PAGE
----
Baby chicks are always the cutest things! This is our new batch of broiler chicks. They will stay in the brooder in the barn for 2 weeks and then go outside on grass where they can enjoy grazing and finding worms and such. Milk is already a favorite and I will have some homemade yogurt ready for them this afternoon to help them get off to a good start. Meat birds grow fast and should be ready for us to butcher around the end of May or first week of June. We butcher chickens here on the farm and freeze in shrink bags. The last batch sold pretty fast so let us know if you are interested in placing an order.
Our hens free range on pasture. They find lots of worms and bugs to enjoy as they clean up the pasture behind the milk cows. We also feed them excess milk, whey from cheese making, and buttermilk that is a result of making our own butter. They live the good life around here!
The hens lay their eggs in nest boxes in the egg sleigh that we pull around the pasture with the tractor. They are closed up at dark to protect them from night time predators and sleep on the roosts shown below. Then we let them out after morning milking just after dawn. Keeping hens in this way is some extra work but worth the effort for great tasting quality eggs.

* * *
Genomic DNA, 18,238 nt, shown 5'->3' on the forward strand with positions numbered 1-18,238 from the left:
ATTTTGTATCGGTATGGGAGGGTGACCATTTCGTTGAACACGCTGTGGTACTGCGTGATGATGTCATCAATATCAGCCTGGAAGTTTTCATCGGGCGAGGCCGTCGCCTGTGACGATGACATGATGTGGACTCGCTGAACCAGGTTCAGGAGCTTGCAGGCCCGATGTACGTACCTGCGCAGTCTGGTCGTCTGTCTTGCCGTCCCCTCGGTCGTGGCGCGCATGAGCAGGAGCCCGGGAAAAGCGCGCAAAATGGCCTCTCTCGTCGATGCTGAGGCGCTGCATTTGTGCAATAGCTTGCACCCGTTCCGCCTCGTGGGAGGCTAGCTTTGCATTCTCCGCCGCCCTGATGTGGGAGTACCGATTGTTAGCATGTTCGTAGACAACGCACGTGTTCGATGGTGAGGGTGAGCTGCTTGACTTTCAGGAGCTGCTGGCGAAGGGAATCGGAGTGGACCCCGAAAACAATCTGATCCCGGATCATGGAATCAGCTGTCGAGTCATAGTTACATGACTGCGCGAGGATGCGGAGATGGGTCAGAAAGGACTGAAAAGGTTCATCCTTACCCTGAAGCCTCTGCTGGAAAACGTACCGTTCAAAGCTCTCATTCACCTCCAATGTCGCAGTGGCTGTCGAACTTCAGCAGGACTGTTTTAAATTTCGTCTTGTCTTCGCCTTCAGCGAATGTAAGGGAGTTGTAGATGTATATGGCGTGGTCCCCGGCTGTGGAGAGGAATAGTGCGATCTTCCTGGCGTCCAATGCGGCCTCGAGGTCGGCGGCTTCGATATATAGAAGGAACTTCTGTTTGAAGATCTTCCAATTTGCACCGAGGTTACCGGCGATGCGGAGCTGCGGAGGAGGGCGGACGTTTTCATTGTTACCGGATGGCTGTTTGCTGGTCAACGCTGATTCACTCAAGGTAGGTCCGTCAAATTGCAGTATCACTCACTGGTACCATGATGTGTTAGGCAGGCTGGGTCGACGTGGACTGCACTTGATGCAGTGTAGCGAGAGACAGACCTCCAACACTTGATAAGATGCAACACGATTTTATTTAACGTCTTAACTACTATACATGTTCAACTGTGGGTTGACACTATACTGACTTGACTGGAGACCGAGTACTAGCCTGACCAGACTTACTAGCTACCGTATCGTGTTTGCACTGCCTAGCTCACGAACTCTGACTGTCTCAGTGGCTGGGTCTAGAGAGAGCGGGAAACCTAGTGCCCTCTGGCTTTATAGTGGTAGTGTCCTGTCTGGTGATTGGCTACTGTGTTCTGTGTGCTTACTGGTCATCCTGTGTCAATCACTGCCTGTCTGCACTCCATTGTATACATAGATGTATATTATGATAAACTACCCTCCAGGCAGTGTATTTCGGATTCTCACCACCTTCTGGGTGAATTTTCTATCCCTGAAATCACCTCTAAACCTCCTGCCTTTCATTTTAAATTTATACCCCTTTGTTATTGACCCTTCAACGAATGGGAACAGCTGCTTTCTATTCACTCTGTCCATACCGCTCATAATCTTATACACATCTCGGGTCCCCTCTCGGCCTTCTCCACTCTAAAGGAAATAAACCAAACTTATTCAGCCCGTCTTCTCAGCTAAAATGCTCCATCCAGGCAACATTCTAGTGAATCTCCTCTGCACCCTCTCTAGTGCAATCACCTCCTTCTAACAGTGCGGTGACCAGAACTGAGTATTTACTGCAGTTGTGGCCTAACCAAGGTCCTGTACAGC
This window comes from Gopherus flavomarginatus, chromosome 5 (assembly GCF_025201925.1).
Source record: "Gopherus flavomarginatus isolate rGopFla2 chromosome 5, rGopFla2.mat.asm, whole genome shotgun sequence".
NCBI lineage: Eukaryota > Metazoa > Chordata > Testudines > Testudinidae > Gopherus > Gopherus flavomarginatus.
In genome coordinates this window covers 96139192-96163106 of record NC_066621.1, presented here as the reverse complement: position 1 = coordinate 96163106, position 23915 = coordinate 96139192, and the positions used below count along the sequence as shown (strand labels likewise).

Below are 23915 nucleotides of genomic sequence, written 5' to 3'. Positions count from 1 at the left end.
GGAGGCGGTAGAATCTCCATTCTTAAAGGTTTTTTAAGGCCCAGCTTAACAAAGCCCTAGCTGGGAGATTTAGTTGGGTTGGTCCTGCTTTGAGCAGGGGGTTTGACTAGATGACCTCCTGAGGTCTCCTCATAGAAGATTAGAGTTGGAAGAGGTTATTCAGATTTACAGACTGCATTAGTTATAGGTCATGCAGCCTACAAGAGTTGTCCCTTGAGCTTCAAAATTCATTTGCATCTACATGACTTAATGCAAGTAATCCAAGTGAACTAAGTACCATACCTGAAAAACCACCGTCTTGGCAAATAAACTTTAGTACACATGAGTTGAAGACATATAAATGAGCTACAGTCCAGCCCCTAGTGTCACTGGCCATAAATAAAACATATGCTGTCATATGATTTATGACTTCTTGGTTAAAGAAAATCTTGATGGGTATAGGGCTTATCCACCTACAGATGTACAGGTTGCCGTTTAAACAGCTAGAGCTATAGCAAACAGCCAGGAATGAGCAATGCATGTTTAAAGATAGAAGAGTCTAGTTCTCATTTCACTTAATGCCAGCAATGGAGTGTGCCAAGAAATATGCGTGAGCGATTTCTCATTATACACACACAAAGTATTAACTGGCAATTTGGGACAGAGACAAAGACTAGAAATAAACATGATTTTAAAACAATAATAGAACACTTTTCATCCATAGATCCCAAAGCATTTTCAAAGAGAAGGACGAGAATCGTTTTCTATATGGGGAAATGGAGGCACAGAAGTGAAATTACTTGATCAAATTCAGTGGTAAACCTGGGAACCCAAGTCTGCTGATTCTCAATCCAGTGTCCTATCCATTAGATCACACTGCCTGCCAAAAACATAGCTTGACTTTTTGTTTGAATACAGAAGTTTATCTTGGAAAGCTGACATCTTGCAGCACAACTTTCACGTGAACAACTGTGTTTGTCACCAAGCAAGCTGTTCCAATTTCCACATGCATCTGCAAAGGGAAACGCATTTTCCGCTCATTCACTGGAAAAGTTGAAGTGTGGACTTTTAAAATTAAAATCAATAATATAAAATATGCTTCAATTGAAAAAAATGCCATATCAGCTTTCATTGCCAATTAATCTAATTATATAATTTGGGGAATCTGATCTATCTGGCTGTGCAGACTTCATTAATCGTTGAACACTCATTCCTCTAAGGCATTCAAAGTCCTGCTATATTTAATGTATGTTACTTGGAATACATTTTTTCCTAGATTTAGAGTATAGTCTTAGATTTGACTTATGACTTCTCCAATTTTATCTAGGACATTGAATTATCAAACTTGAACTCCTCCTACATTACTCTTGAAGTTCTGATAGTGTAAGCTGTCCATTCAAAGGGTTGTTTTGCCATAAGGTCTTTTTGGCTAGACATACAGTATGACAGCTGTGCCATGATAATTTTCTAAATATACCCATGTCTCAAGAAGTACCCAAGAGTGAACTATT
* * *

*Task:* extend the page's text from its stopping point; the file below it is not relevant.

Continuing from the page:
If you would like to try our eggs, we sell direct from our farm. Give us a call, email or text. We will also be selling at the Columbus County Farmers Market this year. Opening day is Saturday, May 12. The market hours this year will be 8:00-1:00. Hope to see you there!
Here’s light in your eye and mud on the dog and other such important stuff.
Did you know that contrary to popular belief and scientific data, that light turns?! It does. I’ll prove it. We spend a lot of time outside working, and it never fails no matter where I go, reflected sunlight is in my eyes. It reflects off of everything and that is impossible because in some locations there is no sunshine!!! Yet, there it is right in my eyes. It is amazing how many times a day this happens. It is really bad when I have to take off my shades and it strikes. Total amazement just grips me how it can happen. But! one evening a few weeks ago doing my last walk around before turning in I was checking on the cows and when I walked by the trough, it happened again, light reflecting in my eyes. This time though it was from a beautiful full moon. I stopped short to look further. Water rippled in the trough from a light breeze, and was so lovely. The soft glow did not hurt at all, but comforted my heart. I said “thank you Lord for the beauty”.